Alleged damages[edit]

A growing concern in 1925 was the smoke drifting from the smelter across the border into Washington, allegedly causing damages to crops and forests.[6] The smoke generated from the smelter became the source of complaints from American residents. Complaints included: sulphur dioxide gases in the form of smoke generated from the smelter was directed into the Columbia River Valley by prevailing winds, scorching crops and accelerating forest loss.[7] Effects of the smoke, as investigated by the US Department of Agriculture, included both "visible damage" in terms of "burned leaves and declining soil productivity" and "invisible damage" which consisted of "stunted growth and lower food value" for the crops.[6]

Initial efforts to resolve[edit]

After the complaints in 1925 regarding crop and forest destruction as a result of smoke from the smelter, COMINCO accepted responsibility and offered to compensate the farmers who were affected.[6] COMINCO also proposed installing fume-controlling technologies to limit future damage and reduce the emissions of sulphur dioxide. The company had initially raised smoke stacks to four hundred feet in an effort to increase the dispersion of pollutants; however, this had resulted in prevailing winds moving the noxious fumes downwind to the inhabitants of the Columbia River Valley, thereby making the situation worse.[6] The company also tried to offer payments to the affected residents or even offered to purchase the land outright, which some would have accepted. However, the company was denied this method of compensation because of Washington State's prohibition of property ownership by foreigners.[6] This led to the official petition by the farmers and landowners of Washington in 1927 for state and federal support against the smelter, claiming the smoke was damaging United States lands.[6] In 1931, the IJC awarded the farmers $350,000 in damages, but did not set guidelines for sulphur dioxide emission reduction.[6] The compensation was far less than the plaintiffs had expected and the IJC settlement was eventually rejected under the pressure of Washington's State Congressional Delegation. The unsatisfactory result of the IJC decision led to the establishment of a three-person Arbitral Tribunal to resolve the dispute in 1935.

Arbitration details[edit]

The arbitration case was originally between the farmers in the affected area and COMINCO; however, what started off as the smelter versus agriculturalists evolved when regional and federal agents became involved, resulting in the dispute becoming an international issue.[6]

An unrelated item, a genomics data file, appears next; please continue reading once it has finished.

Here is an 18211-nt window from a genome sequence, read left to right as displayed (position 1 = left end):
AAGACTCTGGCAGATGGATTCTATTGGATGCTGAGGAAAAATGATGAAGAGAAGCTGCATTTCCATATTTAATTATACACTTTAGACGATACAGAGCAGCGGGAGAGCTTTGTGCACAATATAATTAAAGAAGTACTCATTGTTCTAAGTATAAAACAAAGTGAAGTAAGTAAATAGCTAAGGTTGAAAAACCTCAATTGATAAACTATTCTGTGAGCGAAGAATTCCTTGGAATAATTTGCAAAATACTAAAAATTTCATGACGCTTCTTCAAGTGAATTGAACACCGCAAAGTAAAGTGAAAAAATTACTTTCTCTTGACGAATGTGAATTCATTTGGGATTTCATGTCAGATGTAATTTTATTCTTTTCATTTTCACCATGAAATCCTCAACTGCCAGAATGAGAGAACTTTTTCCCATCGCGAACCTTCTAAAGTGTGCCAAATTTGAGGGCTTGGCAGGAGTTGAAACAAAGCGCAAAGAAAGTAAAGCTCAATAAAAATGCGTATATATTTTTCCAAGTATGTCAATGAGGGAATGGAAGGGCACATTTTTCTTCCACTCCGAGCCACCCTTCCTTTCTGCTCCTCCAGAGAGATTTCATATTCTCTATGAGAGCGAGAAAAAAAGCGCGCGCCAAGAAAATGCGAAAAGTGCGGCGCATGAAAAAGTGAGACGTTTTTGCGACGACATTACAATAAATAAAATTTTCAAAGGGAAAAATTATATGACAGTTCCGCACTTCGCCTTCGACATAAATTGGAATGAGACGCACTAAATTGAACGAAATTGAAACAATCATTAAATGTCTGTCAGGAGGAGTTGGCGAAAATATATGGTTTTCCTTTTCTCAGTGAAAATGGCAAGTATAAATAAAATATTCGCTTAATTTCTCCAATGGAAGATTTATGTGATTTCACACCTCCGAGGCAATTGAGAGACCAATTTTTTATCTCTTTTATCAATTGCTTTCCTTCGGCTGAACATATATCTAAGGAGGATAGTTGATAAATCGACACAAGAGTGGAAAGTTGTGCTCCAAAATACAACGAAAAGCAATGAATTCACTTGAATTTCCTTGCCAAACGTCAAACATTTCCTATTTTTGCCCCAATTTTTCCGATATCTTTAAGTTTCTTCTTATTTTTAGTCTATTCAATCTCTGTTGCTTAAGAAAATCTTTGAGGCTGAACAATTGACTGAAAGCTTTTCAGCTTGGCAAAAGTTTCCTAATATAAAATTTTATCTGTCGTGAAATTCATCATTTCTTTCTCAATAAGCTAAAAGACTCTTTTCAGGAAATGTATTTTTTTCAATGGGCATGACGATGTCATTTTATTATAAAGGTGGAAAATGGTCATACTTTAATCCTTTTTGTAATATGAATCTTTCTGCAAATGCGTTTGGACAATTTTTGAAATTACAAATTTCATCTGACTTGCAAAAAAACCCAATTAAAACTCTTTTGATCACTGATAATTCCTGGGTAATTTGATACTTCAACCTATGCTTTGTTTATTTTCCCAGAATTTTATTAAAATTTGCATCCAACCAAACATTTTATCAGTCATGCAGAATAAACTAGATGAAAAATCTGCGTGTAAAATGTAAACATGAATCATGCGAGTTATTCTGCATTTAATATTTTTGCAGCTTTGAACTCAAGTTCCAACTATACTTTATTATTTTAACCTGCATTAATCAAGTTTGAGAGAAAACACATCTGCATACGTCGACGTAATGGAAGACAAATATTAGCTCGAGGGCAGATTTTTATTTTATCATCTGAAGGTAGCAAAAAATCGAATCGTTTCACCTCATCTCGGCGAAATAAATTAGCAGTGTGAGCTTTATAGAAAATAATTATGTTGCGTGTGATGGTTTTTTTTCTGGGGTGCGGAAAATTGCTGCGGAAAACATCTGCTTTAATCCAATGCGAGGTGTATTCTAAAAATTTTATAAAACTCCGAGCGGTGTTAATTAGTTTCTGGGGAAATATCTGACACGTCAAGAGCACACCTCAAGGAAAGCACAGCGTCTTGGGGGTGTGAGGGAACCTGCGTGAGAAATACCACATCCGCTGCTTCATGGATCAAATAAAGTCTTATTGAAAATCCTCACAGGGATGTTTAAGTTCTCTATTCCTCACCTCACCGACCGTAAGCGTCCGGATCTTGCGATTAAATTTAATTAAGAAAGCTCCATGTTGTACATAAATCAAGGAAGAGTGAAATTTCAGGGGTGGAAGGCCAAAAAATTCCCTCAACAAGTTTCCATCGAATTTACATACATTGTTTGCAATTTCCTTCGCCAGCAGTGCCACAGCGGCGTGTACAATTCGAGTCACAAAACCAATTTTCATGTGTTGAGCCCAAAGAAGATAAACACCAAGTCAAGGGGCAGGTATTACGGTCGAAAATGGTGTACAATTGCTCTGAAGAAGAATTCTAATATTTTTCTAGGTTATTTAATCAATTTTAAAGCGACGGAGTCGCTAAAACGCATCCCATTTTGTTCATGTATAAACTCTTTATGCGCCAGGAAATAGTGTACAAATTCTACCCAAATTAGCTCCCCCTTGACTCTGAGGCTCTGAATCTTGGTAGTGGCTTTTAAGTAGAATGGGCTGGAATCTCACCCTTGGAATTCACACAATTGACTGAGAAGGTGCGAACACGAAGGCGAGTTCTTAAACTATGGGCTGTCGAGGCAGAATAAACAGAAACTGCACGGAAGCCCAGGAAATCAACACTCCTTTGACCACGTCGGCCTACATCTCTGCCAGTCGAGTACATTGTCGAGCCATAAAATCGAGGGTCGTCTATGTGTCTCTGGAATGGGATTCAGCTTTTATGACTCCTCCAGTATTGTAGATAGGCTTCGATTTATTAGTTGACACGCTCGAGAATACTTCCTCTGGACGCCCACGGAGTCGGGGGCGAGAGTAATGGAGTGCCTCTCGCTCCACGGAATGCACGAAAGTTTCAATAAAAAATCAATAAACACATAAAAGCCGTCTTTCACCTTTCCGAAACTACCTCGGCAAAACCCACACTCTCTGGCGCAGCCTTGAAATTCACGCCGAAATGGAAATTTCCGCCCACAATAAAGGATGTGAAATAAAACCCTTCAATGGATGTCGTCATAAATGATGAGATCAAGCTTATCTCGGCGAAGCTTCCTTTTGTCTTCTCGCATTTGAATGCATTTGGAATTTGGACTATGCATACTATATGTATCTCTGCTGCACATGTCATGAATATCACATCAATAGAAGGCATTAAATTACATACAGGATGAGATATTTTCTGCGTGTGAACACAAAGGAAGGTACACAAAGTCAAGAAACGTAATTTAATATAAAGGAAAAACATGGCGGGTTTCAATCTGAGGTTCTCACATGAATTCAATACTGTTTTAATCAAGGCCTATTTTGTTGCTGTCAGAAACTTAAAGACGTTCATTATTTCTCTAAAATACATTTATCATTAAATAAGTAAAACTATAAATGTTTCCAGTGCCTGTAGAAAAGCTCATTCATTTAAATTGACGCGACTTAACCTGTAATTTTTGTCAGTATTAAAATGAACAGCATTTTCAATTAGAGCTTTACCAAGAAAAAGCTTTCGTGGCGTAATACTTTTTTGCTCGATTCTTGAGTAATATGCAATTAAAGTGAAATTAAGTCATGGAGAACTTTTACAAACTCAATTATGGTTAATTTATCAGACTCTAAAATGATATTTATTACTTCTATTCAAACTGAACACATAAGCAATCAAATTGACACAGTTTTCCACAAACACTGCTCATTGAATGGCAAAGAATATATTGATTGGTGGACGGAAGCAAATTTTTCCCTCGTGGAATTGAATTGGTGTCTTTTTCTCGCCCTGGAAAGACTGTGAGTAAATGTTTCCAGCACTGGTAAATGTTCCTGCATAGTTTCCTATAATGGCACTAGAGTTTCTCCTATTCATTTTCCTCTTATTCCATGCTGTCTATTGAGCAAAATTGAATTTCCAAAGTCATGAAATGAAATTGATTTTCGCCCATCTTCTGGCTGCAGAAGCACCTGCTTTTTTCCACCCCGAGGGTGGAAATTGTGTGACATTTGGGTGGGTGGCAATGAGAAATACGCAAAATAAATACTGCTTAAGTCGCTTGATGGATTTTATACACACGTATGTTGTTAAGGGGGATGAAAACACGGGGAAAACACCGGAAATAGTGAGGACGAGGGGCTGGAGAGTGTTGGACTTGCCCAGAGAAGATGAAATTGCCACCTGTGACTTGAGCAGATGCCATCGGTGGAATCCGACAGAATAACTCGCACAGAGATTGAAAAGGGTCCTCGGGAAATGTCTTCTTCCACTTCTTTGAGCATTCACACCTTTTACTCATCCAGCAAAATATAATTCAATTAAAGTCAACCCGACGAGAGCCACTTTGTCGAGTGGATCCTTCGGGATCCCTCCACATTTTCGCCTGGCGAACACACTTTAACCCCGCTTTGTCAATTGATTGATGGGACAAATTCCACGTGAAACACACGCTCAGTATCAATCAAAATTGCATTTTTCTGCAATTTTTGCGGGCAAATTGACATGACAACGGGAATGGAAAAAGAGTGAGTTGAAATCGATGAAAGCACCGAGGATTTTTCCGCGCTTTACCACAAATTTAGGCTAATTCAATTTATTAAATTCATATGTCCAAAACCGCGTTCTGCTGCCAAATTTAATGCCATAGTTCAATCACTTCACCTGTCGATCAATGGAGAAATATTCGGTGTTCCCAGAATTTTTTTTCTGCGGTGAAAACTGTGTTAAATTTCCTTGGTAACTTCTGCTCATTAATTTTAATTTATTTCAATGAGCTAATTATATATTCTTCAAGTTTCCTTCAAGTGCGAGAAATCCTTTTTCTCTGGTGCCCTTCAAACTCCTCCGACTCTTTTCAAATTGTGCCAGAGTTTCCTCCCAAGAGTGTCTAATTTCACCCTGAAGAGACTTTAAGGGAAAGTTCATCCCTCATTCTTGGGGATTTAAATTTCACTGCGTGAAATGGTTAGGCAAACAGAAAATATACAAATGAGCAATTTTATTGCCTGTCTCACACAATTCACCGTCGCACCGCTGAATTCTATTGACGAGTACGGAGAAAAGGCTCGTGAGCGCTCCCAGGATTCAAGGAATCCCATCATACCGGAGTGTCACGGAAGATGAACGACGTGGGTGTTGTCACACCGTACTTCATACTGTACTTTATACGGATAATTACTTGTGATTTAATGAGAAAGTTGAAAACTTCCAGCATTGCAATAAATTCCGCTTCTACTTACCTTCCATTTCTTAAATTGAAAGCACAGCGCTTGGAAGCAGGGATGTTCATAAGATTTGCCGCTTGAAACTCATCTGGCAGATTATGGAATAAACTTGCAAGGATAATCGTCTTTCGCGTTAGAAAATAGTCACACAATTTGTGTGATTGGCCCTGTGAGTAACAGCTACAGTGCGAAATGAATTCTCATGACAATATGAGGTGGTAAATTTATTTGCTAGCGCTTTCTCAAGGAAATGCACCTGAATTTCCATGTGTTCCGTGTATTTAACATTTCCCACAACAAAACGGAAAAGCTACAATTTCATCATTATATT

Both sides employed a variety of experts to represent their interests,including scientists and private or public enterprises. The United States used the U.S. State Department along with scientists from the Department of Agriculture to conduct investigations about the effects of the smelter's output on agriculture in the region.[8] The Canadian side turned to Canada’s National Research Council (NRC) and was granted access to the Salt Lake Research Station to conduct research for the smelter's defence.[9] These experts would remain active actors throughout the dispute. The decision laid down by the IJC awarded the farmers $350,000 in 1931 for the damages incurred by the Trail Smelter; this was much less than the farmers had sought.[10] Additionally, this was the first time the IJC ruled on a trans-boundary air pollution case.[6] The U.S. State Department flatly rejected the decision and submitted for arbitration. This resulted in diplomatic maneuvering which led to an Arbitral Tribunal; it was the Tribunal’s decision that produced the most significant results in the dispute.

Tribunal[edit]

It was not until 1935 that a Convention was signed in Ottawa, Canada that legitimized the Tribunal.[11] The Convention outlined 11 Articles under which the Tribunal would operate. Of the 11 articles, Article 3 outlines the four questions the Tribunal was to answer.

  1. Whether damage caused by the Trail Smelter in the State of Washington has occurred since the first day of January, 1932, and, if so, what indemnity should be paid?
  2. In the event of the answer to the first part of the preceding question being is positive, to what extent should there be compensation?
  3. In light of the answer to the preceding question, what measures or regime, if any, should be adopted or maintained by the Trail Smelter?
  4. What indemnity or compensation, if any, should be paid because of any decision or decisions rendered by the Tribunal pursuant to the next two preceding questions? [6]

The American lawyers’ argument can be summarized as trying to prove that “invisible injury” occurred in the region. Large sums of money rested on the results of this case as the decision would affect various other smelting projects across North America; as such, the lawyers representing Cominco successfully limited the definition of damage to the actual, observable, economic damage.[6] Lawyers on both sides were well practiced with substantial experience. R.C. “Judge” Crowe, VP of Cominco and a Montreal Corporate Lawyer, and John E. Read represented Cominco. The U.S. hired Jacob G. Metzger, a State Department attorney with experience in negotiating international claims.[6] Metzger had a habit of not writing his arguments down, and when he died in 1937 the American scientists and lawyers went into the hearing unprepared.[6]